Ode to the Olive

Tuscany Olive Harvest
Olives Tuscany Harvest 2011

Looking outside the window today, Tuscany appears volatile and dark. The weather is moody, swinging between heavy rain showers, and dry periods with warm blustering winds. The sky is dark, and the energy in the air is particular. The Olive trees on days almost seem to glow silver. They light up in contrast to the black sky, and create an interesting and gothic landscape.

The olive originated in Asia Minor.From Syria and Iran, it was brought to the Mediterranean basin. This was 6000 years ago. In Jerusalem there are trees that may date back 2000 years located in an ancient garden. Nobody can tell for sure the age of these trees as the Olive tree does not develop rings in the trunk, but experts estimate that they have been there between 1000 and 2000 years.

The olive tree cannot usually produce fruit for the first 8 years, but after this they can survive for centuries. Olives have been mentioned in Egyptian texts and Roman texts as well as the Bible, and the Koran.

The oldest olive tree in Italy is located in Sardinia ‘Cormacs Tree’ is believed to be over 3000 years old, and its gnarled roots, and wild shape make it a true living work of art. There is an olive tree in China estimated to be 5000 years old, the oldest living speciman in the world, and the oldest living fruit tree.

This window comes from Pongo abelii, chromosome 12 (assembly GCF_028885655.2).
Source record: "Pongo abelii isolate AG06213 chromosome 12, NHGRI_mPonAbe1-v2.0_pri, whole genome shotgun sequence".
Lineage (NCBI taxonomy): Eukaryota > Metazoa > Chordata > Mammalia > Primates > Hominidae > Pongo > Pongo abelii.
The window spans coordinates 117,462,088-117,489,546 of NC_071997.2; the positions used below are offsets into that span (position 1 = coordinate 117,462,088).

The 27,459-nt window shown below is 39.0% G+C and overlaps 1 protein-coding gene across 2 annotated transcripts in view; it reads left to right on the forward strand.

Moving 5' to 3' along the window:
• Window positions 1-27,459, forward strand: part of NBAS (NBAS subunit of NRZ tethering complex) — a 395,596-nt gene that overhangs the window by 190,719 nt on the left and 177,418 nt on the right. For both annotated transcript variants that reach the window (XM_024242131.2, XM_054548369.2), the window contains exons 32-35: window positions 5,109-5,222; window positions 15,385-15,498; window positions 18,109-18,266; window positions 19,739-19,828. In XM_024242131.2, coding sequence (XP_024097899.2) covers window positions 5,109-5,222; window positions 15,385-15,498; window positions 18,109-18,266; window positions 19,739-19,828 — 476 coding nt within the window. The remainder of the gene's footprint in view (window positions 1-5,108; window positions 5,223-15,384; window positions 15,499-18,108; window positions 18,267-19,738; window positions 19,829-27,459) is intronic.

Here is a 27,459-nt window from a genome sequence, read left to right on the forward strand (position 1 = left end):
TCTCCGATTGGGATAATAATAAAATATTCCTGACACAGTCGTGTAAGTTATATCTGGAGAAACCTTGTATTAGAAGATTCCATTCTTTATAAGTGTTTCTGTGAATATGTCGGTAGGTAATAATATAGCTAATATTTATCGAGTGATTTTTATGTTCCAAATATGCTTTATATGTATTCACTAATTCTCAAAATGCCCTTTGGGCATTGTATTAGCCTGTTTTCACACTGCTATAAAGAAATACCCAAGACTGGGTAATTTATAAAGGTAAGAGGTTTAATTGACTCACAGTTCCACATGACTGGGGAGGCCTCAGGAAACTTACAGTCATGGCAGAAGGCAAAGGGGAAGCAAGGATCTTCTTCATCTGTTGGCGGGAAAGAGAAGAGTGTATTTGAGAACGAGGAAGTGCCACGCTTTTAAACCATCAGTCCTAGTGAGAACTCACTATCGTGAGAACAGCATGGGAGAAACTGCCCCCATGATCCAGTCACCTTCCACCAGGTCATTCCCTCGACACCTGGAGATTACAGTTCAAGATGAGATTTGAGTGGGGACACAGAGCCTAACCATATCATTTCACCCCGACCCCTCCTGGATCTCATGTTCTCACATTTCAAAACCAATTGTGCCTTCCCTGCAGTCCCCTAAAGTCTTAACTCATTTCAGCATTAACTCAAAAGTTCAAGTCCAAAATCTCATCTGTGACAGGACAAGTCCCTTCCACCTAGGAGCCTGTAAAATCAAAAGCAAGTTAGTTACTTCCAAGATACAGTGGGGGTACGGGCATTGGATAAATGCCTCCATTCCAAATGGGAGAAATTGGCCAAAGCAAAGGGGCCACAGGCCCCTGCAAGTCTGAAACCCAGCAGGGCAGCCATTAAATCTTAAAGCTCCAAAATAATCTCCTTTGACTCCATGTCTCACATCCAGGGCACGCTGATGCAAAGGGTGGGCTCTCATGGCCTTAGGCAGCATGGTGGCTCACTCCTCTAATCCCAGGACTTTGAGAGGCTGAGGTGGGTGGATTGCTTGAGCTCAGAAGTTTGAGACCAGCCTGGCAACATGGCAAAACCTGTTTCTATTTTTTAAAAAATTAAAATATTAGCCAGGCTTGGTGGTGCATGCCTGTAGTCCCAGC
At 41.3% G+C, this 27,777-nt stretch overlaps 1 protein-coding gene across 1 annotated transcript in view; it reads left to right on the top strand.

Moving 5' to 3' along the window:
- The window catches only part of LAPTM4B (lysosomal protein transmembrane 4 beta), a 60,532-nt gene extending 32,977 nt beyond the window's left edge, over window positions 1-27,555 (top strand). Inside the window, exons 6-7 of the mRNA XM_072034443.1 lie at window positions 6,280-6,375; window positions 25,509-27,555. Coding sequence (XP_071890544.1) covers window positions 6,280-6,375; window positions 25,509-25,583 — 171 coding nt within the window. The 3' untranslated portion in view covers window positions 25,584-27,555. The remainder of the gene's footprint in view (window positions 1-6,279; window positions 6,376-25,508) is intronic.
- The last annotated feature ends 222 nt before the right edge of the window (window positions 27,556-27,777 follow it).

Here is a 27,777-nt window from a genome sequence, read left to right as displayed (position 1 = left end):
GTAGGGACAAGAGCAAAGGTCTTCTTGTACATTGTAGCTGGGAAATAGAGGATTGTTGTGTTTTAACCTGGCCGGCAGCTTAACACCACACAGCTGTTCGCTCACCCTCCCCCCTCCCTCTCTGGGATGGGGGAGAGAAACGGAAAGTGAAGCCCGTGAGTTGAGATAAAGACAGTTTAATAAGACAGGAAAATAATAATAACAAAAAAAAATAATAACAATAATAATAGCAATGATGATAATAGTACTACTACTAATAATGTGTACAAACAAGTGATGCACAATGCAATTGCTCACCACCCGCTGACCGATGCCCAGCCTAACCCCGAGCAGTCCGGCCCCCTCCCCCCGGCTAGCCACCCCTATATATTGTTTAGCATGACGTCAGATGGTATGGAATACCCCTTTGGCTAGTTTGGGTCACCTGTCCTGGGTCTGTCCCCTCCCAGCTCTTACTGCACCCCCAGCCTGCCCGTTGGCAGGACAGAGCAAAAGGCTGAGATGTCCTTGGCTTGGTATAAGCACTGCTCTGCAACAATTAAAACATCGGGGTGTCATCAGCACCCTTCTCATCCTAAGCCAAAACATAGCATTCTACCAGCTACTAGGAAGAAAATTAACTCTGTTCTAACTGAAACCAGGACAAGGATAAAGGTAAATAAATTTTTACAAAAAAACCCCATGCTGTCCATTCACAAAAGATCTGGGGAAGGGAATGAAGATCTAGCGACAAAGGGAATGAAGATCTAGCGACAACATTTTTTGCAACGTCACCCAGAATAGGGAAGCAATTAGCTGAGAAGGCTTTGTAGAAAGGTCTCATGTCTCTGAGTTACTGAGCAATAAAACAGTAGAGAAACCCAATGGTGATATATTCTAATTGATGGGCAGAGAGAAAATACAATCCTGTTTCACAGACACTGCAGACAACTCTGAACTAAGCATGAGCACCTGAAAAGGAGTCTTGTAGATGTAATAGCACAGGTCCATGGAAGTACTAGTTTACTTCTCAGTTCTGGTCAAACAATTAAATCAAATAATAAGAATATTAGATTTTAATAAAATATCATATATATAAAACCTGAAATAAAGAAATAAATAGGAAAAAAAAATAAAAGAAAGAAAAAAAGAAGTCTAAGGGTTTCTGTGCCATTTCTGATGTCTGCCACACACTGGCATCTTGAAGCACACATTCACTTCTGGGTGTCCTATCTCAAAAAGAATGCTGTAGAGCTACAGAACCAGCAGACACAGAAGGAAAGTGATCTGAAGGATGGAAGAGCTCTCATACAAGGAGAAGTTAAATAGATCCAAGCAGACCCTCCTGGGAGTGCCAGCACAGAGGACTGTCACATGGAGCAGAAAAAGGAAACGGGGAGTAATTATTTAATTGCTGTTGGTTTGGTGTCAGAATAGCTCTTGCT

Drive anywhere in Tuscany at the moment,and you will find olive groves are abuzz with movement. The olive oil harvest is often a time when friends and family members are called upon to lend a hand, with the offer of a bottle of oil or two at the end of the job. The harvest can be good fun (whilst hard work) due to the communal spirit. The highlight at the end of any harvest, whether you have thirty trees or 300, is watching the hours of hard work (in the form of small green and black olives) turn into a stream of fluorescent green oil before your eyes at the Frantoio (olive press).

Back in my University days, Pablo Neruda was one of my favorite writers, the poem that I have attached below is a beautiful literary celebration of Italy’s favorite tree , and a suitable finish to this ‘Ode to the Olive’ post.


‘Oda al Aceita (Ode to the Olive)’

by Pablo Neruda

Near the murmuring
In the grain fields, of the waves
Of wind in the oat-stalks
The olive tree
With its silver-covered mass
Severe in its lines
In its twisted
Heart in the earth:
The graceful
By the hands
Which made
The dove
And the oceanic
Of nature
And there
The dry
Olive Groves
The blue sky with cicadas
And the hard earth
The prodigy
The perfect
Of the olives
With their constellations, the foliage
Then later,
The bowls,
The miracle,
The olive oil.
I love
The homelands of olive oil
The olive groves
Of Chacabuco, in Chile
In the morning
Feathers of platinum
Forests of them
Against the wrinkled
Mountain ranges.
In Anacapri, up above,
Over the light of the Italian sea
Is the despair of olive trees
And on the map of Europe
A black basketful of olives
Dusted off by orange blossoms
As if by a sea breeze
Olive oil,
The internal supreme
Condition for the cooking pot
Pedestal for game birds
Heavenly key to mayonnaise
Smooth and tasty
Over the lettuce
And supernatural in the hell
Of the king mackerels like archbishops
Our chorus
Powerful smoothness
You sing:
You are the Spanish
There are syllables of olive oil
There are words
Useful and rich-smelling
Like your fragrant material
It’s not only wine that sings